Mechanical Firm Heads for Campus
Fresh Meadow Mechanical Corp. pushes the envelope and its revenue with HVAC and other specialty work on a big Columbia expansion
After 25 years in the mechanical construction business, Fresh Meadow Mechanical Corp. is ready for an epic project—and it got one in managing all HVAC work at Columbia University’s new Manhattanville Campus in upper Manhattan. The 17-acre expansion, estimated at over $6 billion, is the Ivy League university’s largest in more than a century and will open in stages through 2030.
HVAC has been a core specialty for the 120-person contractor based in Fresh Meadows, N.Y., which also is skilled in electrical, energy conservation, chilling and rail and rigging. The scale of the university project included work for the firm in the construction of a new central energy plant in addition to work on the new Mortimer B. Zuckerman Mind Brain Behavior Institute, part of the 450,000-sq-ft Jerome L. Greene Science Center.
The institute project has “had many challenges for us,” says Mike Russo, Fresh Meadow owner, including loading in the chillers, boilers, air-handling units and installing two 100-ft-tall freestanding boiler exhaust stacks on the roof of the building. He adds that the institute project “is a laboratory building, so we have been involved with air-handling units with extensive filtration and temperature control. There are also critical cooling systems for data centers and [magnetic resonance imaging] machines.”
Fresh Meadow has completed a number of large projects in the region, including work at 1 World Trade Center and 40 Wall Street in New York City, as well as at Canon Americas headquarters in Melville, N.Y. Rising one notch to No. 5 on ENR’s Top Specialty Contractors list this year, the firm reported revenue of $129 million for 2015, an 11.2% increase over the $116 million reported in 2014.
In the energy conservation sector, Fresh Meadow recently completed a project for Mutual Redevelopment Houses, a cooperative residential complex on the West Side of Manhattan that involved replacing two hot water boilers with more energy efficient medium pressure steam high-efficiency boilers.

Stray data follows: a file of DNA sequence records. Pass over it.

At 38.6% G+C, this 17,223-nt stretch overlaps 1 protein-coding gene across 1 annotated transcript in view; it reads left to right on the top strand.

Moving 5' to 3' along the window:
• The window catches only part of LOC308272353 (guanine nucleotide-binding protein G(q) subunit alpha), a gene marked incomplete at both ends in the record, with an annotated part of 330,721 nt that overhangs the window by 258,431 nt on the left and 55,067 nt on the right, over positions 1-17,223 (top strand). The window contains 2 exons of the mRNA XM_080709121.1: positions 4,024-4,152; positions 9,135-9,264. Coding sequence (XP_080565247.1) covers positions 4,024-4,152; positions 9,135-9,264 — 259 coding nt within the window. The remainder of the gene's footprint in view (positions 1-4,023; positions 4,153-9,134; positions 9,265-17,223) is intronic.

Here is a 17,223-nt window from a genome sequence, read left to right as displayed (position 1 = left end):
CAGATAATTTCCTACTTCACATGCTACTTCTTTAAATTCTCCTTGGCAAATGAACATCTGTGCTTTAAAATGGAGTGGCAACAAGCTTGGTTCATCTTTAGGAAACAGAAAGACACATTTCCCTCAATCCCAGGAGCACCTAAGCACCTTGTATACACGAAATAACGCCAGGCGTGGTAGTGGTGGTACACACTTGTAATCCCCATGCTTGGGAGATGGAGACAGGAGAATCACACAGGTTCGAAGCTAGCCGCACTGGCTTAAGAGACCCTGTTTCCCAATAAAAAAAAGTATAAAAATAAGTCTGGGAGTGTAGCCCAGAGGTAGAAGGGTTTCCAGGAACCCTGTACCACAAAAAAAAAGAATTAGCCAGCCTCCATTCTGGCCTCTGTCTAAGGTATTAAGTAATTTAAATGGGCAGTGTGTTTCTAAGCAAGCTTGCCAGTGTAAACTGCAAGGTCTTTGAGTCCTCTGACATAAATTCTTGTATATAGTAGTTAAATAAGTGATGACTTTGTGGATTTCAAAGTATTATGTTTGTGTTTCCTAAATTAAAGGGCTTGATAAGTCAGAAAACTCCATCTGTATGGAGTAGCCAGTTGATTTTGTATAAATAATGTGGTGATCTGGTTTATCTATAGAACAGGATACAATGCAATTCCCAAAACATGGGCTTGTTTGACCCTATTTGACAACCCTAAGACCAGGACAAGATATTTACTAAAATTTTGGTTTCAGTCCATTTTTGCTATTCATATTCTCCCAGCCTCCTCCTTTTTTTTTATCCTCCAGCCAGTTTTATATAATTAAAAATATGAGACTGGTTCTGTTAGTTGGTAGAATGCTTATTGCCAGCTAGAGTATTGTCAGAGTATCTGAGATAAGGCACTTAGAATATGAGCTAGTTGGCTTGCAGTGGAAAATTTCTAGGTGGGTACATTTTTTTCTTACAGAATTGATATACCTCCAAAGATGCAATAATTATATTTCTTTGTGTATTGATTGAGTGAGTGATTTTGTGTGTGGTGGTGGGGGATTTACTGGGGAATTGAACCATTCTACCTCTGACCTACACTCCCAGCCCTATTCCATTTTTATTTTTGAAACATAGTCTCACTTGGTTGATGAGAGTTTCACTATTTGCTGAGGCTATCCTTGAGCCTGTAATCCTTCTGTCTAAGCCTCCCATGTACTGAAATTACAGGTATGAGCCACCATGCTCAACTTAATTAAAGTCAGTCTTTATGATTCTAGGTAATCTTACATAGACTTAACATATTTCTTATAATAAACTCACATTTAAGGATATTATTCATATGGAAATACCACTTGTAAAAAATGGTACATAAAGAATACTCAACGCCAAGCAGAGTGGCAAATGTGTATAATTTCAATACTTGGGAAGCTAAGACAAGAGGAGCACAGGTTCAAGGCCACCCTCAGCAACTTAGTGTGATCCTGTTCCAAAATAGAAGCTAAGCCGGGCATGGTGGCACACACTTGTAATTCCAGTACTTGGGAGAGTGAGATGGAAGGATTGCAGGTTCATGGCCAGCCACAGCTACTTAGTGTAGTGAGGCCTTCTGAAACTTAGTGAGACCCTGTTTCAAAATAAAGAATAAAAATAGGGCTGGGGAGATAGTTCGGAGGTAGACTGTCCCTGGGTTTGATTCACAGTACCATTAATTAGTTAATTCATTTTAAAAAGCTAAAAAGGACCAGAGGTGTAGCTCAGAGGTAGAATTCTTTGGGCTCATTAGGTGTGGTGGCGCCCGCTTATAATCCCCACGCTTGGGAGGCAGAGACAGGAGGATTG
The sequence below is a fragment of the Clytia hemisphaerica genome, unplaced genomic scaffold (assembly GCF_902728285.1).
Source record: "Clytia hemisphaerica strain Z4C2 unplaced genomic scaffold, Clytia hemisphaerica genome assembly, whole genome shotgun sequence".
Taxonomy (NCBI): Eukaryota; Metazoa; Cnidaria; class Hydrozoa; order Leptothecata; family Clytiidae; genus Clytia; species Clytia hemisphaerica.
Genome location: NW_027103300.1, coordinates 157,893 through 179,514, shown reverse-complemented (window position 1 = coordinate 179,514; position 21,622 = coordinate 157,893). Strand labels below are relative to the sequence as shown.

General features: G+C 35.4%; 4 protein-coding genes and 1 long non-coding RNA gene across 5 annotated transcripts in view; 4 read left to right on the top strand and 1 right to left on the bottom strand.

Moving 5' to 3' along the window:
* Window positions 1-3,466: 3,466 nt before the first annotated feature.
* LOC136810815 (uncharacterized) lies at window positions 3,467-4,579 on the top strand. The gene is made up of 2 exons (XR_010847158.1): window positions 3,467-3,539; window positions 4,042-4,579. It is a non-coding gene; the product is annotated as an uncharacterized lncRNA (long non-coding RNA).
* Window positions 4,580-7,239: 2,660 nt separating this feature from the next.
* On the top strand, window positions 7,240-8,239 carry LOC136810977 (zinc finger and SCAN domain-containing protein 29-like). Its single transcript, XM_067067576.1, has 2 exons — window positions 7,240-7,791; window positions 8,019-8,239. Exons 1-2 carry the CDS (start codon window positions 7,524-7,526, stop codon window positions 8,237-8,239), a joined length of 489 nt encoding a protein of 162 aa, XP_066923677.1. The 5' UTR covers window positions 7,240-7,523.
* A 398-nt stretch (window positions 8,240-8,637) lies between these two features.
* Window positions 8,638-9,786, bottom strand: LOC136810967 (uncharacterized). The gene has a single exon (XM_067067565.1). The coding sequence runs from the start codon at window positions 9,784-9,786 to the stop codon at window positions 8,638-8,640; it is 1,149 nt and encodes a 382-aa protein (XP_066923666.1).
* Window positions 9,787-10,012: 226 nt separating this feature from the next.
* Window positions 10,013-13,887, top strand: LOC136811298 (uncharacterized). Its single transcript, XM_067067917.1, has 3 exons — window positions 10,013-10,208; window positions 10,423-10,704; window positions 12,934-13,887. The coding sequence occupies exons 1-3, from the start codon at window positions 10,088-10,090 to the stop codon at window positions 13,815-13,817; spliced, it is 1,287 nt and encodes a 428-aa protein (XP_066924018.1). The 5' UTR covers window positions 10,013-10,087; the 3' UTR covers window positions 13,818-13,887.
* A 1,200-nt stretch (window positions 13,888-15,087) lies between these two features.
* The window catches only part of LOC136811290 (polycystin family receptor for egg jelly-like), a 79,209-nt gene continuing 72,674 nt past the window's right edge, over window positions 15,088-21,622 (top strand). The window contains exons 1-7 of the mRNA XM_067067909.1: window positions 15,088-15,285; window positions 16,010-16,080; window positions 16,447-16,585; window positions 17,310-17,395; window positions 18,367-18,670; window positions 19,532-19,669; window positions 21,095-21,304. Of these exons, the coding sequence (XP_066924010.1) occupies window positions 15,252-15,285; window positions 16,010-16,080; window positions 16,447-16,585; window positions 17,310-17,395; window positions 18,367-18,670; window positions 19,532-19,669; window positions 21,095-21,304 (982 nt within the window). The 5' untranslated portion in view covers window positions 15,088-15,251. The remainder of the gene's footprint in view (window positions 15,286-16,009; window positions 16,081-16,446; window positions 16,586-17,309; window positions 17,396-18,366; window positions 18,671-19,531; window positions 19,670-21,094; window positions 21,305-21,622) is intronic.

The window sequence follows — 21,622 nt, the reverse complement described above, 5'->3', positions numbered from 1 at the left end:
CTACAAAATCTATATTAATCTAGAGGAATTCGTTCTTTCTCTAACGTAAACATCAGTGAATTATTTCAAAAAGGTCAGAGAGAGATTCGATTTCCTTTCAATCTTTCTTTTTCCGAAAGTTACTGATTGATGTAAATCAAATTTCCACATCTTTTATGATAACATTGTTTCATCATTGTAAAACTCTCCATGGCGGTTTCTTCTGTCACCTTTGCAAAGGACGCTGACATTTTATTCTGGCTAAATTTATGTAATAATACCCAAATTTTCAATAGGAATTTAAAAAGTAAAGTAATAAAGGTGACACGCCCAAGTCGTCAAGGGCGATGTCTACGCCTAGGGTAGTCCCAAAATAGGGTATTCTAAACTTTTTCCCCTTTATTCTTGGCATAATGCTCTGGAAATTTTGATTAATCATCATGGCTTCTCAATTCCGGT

“During this integration process, we were able to take greater advantage of the existing cogeneration system to make it possible for the facility to turn the boilers off over the summer months … and strictly provide domestic hot water by using waste heat recovered from the generator exhaust,” Russo says.
“The new boiler plant, the additional heat recovery and a new chiller plant that we installed have decreased the facilities’ overall consumption of fuel by up to 20% during the past summer and will provide an automated efficient set of plants for years to come.”
Currently, Fresh Meadow is also doing renovations at Citigroup headquarters in lower Manhattan, including replacement of 30-year-old chiller plants in both of the financial services giant’s buildings. “We have installed a total of 7,200 tons of new chiller capacity, including a new ice storage facility to increase the buildings’ energy savings by building ice at night that is used to shave electrical consumption during the daytime when the demand for electricity is higher,” says Russo. The upgrade brought the chillers up to LEED Gold status.
“They are engineers as well as contractors, which adds innovation and value to the projects they work on. This carries through both planning and execution,” says Thomas Scarola, managing director of engineering and MEP services at Tishman Speyer, a partner on the Citigroup project. “They excel in problem solving and keeping an owner’s concerns and interests in focus. He adds that owners “have gone back after a project has been completed and gotten assistance well beyond any period of warranty.”
Looking forward, Russo, who also is the current president of the Mechanical Contractors Association of New York and a former co-chairman of the Building Trades Employers Association, sees the industry moving toward modularization and commodity purchasing.
“Many times we find that the purchasing of equipment and hiring of certain subcontractors is being removed from our control, which generally creates issues down the road during start-up,” he says.
“When we are responsible for the entire mechanical scope of work, it is much easier to maintain continuity between the trades and not have gaps which are not addressed until the 11th hour.”
Russo also hopes to see more women in the industry going forward. “We have had several female engineers work with us as interns over the years, and we have had female steamfitter and plumbing journeymen,” he points out.